House by a Lake

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Blackjack ‘ed’

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“I know why he’s taking our picture…”
“Why?”
“He’ll put our picture in his phone which has a thing called facebook”
“What’s that?”
“I see grown-ups staring at facebook all the time. They keep going down and then they keep going up”
“Really?….ask him”
“You’ll put our picture on facebook..isn’t it?”
Me : “No”
“Don’t lie”
Me : “Why should I lie?”
“What will you do with the picture then?”
Me : “……………………………Nothing”
“Show us facebook on your phone”
Me : “I’ll put your picture on my blog”
“What’s that?”
Me : “A blog….”
“You’re lying. He’s lying”
Me : “……………………………………”
“Facebook, right?”
Me : “Right…like facebook”

“See…I told you guys”

A Good Day

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Though I wonder if she ever does think of the moment the way I do, that day, sunny afternoon, I photographed her and she let me.
I skipped my rule #1 : Be discreet, shoot and walk away rather I chose to play fair which is rare, my rule #2 : Ask when you darn sure they won’t refuse.
She utterly refused though not for long perhaps she anticipated I’ll just stand there sulking all day and trust me I’m quite good at it..

The Artist

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He paints. The mural behind is his collaborative effort along with a fellow artist. He said “I got two bits of advice for you. If you don’t make it big, you’ll end up like me. Don’t. And if you don’t lie, you won’t make it big”.

“I don’t understand”

“If you have it in you, soon before you know you’ll have to sell your soul that is if you have it in you. And if that moment of trade is not in sight, work towards making one”

Right opposite the wall is his shop. I glanced at his creations for sale for a few bucks. Indian gods, birds, animals on postcards, intricate work, decent stuff. He told me about a well-known local artist, dead, left plenty blank drawing sheets autographed, for his son who now hires random guys to do the rest.

“I structure my photo essays not sure if I want to make it interesting but I do feel a sense of duty to protect the person in my portrait…”

“That’s a start” He smiled

“So long”

The Printer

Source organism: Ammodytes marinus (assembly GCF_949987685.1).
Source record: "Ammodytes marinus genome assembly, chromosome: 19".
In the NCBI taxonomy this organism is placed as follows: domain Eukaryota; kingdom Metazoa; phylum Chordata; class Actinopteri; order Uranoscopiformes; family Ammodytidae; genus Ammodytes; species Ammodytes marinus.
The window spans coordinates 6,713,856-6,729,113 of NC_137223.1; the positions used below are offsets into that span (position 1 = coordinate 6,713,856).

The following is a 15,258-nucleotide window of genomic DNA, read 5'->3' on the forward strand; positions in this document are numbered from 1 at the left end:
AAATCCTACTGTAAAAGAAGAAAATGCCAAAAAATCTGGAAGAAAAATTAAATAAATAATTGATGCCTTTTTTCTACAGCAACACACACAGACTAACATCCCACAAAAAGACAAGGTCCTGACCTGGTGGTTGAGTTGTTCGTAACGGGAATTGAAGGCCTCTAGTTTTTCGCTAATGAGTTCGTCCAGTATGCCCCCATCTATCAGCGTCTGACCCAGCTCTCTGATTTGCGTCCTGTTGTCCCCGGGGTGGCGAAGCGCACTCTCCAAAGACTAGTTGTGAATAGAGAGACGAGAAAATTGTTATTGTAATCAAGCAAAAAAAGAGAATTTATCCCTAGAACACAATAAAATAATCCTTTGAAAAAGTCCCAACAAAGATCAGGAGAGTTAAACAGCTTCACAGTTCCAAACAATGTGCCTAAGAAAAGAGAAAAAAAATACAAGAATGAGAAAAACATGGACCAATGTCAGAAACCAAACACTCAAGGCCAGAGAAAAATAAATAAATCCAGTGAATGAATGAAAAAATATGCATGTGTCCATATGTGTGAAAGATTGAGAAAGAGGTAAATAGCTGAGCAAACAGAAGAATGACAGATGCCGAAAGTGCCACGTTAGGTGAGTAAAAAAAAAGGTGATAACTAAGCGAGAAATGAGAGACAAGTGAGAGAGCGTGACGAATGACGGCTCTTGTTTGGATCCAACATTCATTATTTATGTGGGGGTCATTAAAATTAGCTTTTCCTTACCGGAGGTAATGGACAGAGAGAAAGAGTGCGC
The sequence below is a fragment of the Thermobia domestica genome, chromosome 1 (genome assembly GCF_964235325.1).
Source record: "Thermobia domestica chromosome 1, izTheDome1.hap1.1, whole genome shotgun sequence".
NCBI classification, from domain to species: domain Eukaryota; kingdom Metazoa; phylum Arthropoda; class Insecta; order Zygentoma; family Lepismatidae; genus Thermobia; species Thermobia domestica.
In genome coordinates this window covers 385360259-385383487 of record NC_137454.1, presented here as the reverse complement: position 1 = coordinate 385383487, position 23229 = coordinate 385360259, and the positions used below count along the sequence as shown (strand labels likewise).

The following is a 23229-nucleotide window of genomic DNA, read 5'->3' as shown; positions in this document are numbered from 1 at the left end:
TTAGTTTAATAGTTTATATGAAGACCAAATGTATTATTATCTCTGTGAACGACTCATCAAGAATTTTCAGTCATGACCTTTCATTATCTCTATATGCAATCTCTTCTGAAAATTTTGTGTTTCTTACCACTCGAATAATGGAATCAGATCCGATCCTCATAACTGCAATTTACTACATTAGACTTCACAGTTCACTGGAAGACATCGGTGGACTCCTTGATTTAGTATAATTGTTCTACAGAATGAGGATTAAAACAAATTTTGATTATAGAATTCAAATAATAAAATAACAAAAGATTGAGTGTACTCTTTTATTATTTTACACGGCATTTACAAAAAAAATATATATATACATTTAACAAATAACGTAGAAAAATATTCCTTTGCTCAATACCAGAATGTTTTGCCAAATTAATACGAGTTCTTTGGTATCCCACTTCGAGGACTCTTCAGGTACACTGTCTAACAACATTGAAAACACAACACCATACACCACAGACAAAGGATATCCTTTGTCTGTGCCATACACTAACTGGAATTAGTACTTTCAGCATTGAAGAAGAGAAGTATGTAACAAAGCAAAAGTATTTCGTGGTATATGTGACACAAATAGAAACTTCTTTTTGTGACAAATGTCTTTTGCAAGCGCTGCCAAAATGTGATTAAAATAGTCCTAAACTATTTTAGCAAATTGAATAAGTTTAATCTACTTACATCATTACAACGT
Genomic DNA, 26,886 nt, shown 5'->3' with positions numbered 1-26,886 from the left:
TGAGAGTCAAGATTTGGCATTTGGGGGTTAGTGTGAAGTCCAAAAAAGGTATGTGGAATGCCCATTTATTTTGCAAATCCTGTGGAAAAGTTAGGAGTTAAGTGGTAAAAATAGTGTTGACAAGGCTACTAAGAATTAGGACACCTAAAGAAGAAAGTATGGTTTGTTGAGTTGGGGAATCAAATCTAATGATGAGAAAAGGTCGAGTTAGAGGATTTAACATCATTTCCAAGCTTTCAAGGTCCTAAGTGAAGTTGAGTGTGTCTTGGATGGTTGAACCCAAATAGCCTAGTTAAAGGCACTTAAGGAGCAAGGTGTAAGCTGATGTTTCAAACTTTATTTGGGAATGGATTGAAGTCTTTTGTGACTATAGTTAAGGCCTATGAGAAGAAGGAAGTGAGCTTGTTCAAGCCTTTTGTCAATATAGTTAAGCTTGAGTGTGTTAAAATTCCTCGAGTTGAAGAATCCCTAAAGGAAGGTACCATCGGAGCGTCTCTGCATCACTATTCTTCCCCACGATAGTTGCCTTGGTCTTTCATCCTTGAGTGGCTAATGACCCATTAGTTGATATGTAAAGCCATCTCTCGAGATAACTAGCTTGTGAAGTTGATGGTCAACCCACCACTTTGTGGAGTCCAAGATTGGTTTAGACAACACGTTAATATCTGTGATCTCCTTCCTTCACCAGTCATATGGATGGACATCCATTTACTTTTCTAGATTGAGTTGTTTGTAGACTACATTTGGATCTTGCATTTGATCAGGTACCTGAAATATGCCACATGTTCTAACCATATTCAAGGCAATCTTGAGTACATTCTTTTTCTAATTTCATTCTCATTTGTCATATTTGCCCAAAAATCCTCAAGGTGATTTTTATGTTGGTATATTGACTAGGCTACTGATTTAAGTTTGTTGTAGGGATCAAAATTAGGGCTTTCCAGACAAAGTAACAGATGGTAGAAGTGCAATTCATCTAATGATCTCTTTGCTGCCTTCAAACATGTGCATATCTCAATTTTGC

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This man works at a printing press at the other end of the doorway for over 41 years. He scrupulously places single sheet of blank paper one after another on the 62-year-old machine, that can still print 1000 copies in an hour, the owner said proudly but this man does 400. Time has worn him out and the owner is cool about it.
“Why not change?” I asked
“Why change family tradition? Definitely not for money”

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Letterpress printing.

Letterpress printing is a technique of relief printing using a printing press. A worker composes and locks movable type into the bed of a press, inks it, and presses paper against it to transfer the ink from the type.
In practice, letterpress also includes other forms of relief printing with printing presses, such as wood engravings, photo-etched zinc “cuts” (plates), and linoleum blocks, which can be used alongside metal type in a single operation, as well as stereotypes and electrotypes of type and blocks.[1] With certain letterpress units it is also possible to join movable type with slugs cast using hot metal typesetting.
Letterpress printing was the normal form of printing text from its invention by Johannes Gutenberg in the mid-15th century until the 19th century and remained in wide use for books and other uses until the second half of the 20th century. Letterpress printing remained the primary way to print and distribute information until the twentieth century, when offset printing was developed, which largely supplanted its role in printing books and newspapers. More recently, letterpress printing has seen a revival in an artisanal form. (Source : Wikipedia)

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